Minorities Account for Nearly All U.S. Population Growth
Racial and ethnic minorities accounted for 91.7% of the nation’s population growth over the past decade.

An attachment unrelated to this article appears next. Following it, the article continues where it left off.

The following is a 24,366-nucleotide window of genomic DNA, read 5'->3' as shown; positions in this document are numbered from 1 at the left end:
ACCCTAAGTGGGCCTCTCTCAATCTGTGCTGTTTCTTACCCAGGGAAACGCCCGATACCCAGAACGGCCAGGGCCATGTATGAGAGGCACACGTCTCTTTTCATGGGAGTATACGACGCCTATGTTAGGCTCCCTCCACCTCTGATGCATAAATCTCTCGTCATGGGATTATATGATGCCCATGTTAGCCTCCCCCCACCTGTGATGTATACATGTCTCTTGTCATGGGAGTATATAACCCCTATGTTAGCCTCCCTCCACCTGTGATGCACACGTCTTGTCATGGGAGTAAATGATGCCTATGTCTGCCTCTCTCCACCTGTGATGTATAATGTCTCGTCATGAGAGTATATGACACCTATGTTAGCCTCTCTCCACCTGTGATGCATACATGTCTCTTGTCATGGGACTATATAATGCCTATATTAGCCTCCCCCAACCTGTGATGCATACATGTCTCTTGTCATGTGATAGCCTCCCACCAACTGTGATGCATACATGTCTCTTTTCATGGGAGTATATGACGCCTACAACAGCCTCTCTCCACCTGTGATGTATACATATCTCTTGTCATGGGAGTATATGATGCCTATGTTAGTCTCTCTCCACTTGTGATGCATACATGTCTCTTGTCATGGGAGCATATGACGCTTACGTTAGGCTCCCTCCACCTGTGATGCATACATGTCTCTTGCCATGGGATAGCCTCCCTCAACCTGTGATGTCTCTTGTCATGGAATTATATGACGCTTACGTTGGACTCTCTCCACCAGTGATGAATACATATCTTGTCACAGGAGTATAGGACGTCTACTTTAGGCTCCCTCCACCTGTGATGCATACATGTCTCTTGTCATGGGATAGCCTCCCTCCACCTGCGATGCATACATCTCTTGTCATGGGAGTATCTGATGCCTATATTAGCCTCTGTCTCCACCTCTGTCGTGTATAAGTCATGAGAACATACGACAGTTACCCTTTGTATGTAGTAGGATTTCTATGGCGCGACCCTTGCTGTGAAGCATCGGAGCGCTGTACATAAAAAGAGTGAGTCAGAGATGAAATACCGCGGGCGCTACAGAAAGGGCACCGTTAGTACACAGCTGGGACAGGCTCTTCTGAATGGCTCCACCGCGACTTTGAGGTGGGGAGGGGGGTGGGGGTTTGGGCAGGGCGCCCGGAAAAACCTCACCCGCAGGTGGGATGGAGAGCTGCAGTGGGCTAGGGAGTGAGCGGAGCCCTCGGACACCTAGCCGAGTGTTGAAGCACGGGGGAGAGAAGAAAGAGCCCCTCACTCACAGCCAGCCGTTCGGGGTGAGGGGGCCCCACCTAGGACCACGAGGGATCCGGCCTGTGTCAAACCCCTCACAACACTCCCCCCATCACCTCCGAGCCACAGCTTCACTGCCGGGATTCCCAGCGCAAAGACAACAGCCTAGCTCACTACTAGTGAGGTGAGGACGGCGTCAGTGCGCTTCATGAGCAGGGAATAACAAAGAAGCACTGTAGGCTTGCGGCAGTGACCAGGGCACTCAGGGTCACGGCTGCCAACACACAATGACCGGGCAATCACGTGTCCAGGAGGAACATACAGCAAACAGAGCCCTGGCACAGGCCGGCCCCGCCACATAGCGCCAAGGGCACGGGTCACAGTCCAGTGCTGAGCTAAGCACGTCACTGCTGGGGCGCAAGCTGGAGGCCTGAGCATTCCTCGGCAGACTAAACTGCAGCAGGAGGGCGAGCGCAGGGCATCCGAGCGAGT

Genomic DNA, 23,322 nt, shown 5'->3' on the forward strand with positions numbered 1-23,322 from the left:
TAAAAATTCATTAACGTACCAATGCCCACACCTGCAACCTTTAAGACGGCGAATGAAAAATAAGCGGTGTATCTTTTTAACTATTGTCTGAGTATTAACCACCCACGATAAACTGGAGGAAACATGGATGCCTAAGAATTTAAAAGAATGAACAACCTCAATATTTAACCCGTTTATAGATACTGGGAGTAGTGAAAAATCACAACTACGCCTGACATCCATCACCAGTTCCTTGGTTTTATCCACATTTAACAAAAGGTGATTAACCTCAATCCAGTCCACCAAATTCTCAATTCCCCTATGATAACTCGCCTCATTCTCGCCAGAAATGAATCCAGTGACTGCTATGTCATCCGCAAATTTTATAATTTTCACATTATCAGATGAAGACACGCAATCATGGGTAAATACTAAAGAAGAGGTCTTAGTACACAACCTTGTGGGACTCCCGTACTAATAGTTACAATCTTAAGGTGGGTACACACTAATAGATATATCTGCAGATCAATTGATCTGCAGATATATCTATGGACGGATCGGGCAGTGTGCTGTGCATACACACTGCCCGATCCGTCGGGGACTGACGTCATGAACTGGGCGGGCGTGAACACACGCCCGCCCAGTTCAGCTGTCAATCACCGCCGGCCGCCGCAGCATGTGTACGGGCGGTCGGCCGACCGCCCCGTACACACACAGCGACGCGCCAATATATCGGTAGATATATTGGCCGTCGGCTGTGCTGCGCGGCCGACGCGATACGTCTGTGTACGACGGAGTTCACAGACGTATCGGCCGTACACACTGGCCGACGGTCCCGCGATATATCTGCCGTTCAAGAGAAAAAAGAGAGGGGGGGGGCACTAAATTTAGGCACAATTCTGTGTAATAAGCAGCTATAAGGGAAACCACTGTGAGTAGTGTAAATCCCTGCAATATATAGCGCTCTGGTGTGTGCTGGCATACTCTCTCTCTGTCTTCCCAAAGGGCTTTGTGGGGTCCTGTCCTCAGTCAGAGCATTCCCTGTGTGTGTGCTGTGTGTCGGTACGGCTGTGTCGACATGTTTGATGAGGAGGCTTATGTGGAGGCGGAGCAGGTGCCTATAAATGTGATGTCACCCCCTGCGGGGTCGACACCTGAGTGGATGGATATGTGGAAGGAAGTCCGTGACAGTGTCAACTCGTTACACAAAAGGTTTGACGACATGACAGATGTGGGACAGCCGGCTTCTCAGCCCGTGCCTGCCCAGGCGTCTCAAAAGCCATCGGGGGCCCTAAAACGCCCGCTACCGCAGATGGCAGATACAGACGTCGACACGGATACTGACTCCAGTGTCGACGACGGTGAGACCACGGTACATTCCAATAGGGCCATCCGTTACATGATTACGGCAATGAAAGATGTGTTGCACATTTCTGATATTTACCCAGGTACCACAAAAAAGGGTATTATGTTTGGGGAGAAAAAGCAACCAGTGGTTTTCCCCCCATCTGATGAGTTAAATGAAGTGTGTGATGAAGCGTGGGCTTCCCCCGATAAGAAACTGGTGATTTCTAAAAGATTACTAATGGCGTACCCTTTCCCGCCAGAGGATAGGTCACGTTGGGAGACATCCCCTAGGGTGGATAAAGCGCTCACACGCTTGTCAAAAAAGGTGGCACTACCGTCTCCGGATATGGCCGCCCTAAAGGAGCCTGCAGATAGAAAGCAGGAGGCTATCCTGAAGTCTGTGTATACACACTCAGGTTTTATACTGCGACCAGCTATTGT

From 2000 to 2010, the population growth in the United States was driven almost exclusively by racial and ethnic minorities. Overall, racial and ethnic minorities accounted for 91.7% of the nation’s population growth over the past 10 years. The non-Hispanic white population has accounted for only the remaining 8.3% of the nation’s growth. Hispanics were responsible for 56% of the nation’s population growth over the past decade. There are now 50.5 million Latinos living in the U.S. according to the 2010 Census, up from 35.3 million in 2000, making Latinos the nation’s largest minority group and 16.3% of the total population. There are 196.8 million whites in the U.S. (accounting for 63.7% of the total population), 37.7 million blacks (12.2%) and 14.5 million Asians (4.7%). Six million non-Hispanics, or 1.9% of the U.S. population, checked more than one race. Read More